Habitat for Humanity: Volunteers with a yen to build or paint for a good cause urgently needed. 293-9066.

Canine Companions for Independence: The national, nonprofit organization that trains assistance dogs for people with physical and developmental disabilities is looking for people interested in becoming volunteer puppy raisers. 800-572-BARK or

Charlottesville/Albemarle Chapter of Families Anonymous: A free, self-help fellowship for anyone concerned with the destructive behavior of loved ones (emotional problems, drugs, or alcohol, etc.) meets at 7pm each Monday at Aldersgate Methodist Church at 1500 Rio Road E. behind the Fashion Square Mall, rear lower level entrance. 923-7929.

Single Mothers' Support Group: Safe environment for women dealing with the challenges of raising children on their own. Facilitated by Deborah Frazer, LCSW. Nominal fee required, negotiable according to the needs of group participants. Pre-registration interview required. Child care available. 6:30-8pm. Focus Women's Center. Grady avenue. 293-2222.

Women in Change: Support group allows women experiencing personal issues of transition to meet in a supportive and confidential setting, facilitated by Betsy Cochran, LPC. 7-8:30pm. Fee and pre-registration interview required. Focus Women's Center. Grady avenue. 293-2222.

The Second Street Gallery presents two shows running through May 1. In the Main Gallery, view the language-inspired art of Kay Rosen's "New Word Order," including "Blurred," a 37-foot-long site-specific piece. In the Dové Gallery, experience "You Kill Me," an installation investigating the nature of romance, by D'nell Larson. City Center for Contemporary Arts, corner of Second and Water streets. 977-7284.

The University of Virginia Art Museum is showing "A Taste for Grace: Italian Prints from the 15th through 18th Centuries," which will run through August 15. In addition, the museum presents Carrie Mae Weems' "The Jefferson Suite" through May 23. Also on view: "Exploring Identy: Work by Southern Jewish Women Artists," featuring pieces by Jan Aronson, Marcia R. Cohen, Johanna Drucker, Linda Gissen, and Alyssa C. Salomon, through April 25, and "American Collage," including work by Andy Warhol, Adja Yunkers, and Robert Motherwell, among others, through August 24. 155 Rugby Road. 924-3952.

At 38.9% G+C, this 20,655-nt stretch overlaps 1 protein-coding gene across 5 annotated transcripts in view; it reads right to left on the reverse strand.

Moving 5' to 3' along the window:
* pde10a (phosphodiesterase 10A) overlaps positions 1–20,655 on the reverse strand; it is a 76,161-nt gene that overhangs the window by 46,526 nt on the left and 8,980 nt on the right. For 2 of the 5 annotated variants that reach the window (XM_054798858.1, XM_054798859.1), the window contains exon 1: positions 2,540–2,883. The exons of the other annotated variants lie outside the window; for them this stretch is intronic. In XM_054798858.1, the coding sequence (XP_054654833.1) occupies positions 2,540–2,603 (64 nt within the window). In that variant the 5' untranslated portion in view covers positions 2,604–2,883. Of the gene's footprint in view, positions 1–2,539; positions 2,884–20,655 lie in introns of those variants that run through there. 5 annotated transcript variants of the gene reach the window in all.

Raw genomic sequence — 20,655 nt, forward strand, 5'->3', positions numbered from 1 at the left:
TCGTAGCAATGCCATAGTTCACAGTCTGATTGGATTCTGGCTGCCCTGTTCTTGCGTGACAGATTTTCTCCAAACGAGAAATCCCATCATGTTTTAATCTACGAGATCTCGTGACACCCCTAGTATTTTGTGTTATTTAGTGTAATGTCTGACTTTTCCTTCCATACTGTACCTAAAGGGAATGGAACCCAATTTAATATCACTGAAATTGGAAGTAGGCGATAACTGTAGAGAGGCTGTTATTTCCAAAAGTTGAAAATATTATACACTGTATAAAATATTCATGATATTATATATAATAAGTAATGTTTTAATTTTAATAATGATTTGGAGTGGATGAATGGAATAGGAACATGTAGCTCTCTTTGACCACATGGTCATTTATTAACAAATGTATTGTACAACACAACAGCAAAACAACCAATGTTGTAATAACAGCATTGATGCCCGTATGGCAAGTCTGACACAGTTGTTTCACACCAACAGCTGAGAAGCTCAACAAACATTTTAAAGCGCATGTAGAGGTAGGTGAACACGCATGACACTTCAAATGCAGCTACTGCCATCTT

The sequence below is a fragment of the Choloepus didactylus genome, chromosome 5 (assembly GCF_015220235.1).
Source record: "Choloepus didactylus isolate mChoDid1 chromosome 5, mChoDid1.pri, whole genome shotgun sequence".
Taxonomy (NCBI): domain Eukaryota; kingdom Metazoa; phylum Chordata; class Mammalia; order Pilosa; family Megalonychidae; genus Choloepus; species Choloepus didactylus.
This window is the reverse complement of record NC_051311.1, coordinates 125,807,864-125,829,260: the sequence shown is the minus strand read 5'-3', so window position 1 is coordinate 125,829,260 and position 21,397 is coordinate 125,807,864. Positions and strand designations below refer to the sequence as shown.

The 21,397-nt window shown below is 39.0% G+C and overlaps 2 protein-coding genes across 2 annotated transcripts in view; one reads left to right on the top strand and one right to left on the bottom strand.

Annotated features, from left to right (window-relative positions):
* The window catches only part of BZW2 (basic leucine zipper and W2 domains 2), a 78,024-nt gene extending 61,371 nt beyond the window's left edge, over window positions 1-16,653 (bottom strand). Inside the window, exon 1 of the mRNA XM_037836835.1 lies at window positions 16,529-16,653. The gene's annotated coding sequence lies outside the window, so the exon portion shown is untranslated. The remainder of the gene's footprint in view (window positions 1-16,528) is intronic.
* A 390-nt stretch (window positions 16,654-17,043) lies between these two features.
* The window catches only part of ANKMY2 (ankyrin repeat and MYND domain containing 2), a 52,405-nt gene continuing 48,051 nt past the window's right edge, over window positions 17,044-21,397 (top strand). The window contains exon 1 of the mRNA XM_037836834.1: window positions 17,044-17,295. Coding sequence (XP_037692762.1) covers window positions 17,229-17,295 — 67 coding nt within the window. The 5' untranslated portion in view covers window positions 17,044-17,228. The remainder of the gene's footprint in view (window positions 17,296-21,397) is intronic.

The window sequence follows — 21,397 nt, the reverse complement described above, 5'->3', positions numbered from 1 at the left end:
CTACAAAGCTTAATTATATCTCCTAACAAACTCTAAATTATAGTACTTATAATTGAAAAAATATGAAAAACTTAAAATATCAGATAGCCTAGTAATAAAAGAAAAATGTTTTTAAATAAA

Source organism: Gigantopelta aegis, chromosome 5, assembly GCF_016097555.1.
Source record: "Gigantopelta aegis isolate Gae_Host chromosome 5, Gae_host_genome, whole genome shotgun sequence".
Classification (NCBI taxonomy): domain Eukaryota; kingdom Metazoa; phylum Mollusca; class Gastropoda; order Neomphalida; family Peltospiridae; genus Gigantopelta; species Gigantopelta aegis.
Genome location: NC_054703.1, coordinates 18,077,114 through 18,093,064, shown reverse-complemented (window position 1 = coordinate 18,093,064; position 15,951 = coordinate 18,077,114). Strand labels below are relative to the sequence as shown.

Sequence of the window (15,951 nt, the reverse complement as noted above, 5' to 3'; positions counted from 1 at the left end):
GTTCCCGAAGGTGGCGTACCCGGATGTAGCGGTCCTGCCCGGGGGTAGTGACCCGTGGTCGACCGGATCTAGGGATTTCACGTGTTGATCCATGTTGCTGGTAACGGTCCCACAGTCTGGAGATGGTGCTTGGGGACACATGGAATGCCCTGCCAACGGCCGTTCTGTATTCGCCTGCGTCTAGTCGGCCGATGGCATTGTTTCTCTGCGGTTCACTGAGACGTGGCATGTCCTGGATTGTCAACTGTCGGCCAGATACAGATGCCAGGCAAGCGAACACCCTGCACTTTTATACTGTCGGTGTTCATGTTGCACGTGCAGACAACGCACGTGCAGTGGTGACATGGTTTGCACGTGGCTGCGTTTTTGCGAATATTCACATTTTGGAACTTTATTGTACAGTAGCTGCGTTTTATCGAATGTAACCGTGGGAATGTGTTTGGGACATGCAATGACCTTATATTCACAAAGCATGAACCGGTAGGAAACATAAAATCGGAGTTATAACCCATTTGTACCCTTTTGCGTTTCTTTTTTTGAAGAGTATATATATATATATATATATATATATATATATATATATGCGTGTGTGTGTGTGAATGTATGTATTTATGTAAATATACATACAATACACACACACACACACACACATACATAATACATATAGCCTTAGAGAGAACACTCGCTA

Vanity Salon and Gallery features the photography of Amy Wade and the paintings of Monty Montgomery. 1112 E. High St. 977-3332.

Java Java presents the work of St. Anne's-Belfield School students Gillian Kindler and Ann Marie Macara through April 18. Townside Shopping Center, Ivy Road. 220-2534.

During April, the Gravity Lounge presents "Safari," recent photographs of Kenya by Jeff James. 103 S. First St. 977 5590.

The Renaissance School hosts its fifth annual student art show. 406 E. Main St. on the Downtown Mall. 984-1952,

The Kluge-Ruhe Collection of Aboriginal Art presents "Family Business: Kinship in Australian Aboriginal Art" through June 5. 400 Worrell Drive, Peter Jefferson Place. 244-0234.

"Dalgliesh Unframed," a show of pastel and oil paintings by Betsy Dalgliesh, is on view at Angelo through April 30. 220 E. Main St. on the Downtown Mall. 971-9256.

During April, view "Fusion," a show of paintings, collage, and tapestry by artists Doris deSha, Nancy deJarnette Frye, Joan Griffin, Anne Warren Holland, and Sylvia Thompson, at C'ville Coffee. 1301 Harris St. 979-4402.

Spencer's 206 shows work by Lisi Stoessel during the month of April. 295-2080.

The PVCC Gallery presents its annual student exhibition through April 21. V. Earl Dickinson Building, 500 College Drive. 961-5203.

At the C&O Gallery, view "On the Water," paintings by John Howard, through April 30. Next door to the C&O Restaurant, 511 E. Water St. 971-7044.

Nature Visionary Art presents "New Work by Michael Sesow!" through May 1. 110 Fourth St. 296-8482.

During April, CODG presents "Play of Light," an exhibition of paintings and photographs by Leslie Allyn, Dana Grant, and Clare Zusky. 112 E. Main St., under the Jefferson Theater. 242-4212.

View the Central Virginia Watercolor Guild's 2004 Members Exhibition, featuring 67 paintings by 33 members, at the Albemarle County Courthouse, through April 30. McIntire Road. 296-8484.

The Dave Moore Studio features works by Dave Moore and several Richmond artists. Hours vary so call first. 414 E. Main St. (under The Twisted Branch Tea Bazaar). 825-1870.

Les Yeux du Monde@dot2Dot presents Edie Read's "Figured" in its downstairs gallery through May 3. Upstairs, view Stanley Woodward's "Spring Flowers" through April 30. 115 S. First St. 973-5566.

Thomas Jefferson Memorial Church opens an exhibition of "nuptial paintings" and clay sculptural wall relief by Linda Cappacione on April 11 at 12:30pm. 717 Rugby Road. 293-8179.

Leo Charre shows his paintings at the Mudhouse in April. 213 W. Main St. on the Downtown Mall. 984-6833.

L'étoile Restaurant displays paintings by local artists Barry Gordon and Malcolm Hughes. Gordon's abstract works feature interiors and everyday objects; Hughes portrays landscapes in the Impressionist style. 817 W. Main St. (across from the Amtrak Station). 979-7957.

View paintings by Gloria Mitchell at The Artful Lodger, 1807 Seminole Trail. 970-1900.

During April, Virginia Paul's "Maine Islands and Beyond," a series of landscapes inspired by the artist's travels, is on view at Art Upstairs. 316 E. Main St., above the Hardware Store on the Downtown Mall. 923-3900.

The Charlottesville-Albemarle Art Association is exhibiting the work of Betty Brubach, Blake Hurt, Phyllis Frame, Amy Howard, Coy Roy, Judith Ely, and Karen Jaegerman Collins on the upper level mezzanine of the Charlottesville Airport through May 2. 295-2486.

Jerry O'Dell's paintings and stained glass creations are on view at Blue Ridge Glass & Crafts. 1724 Allied St. 293-2876.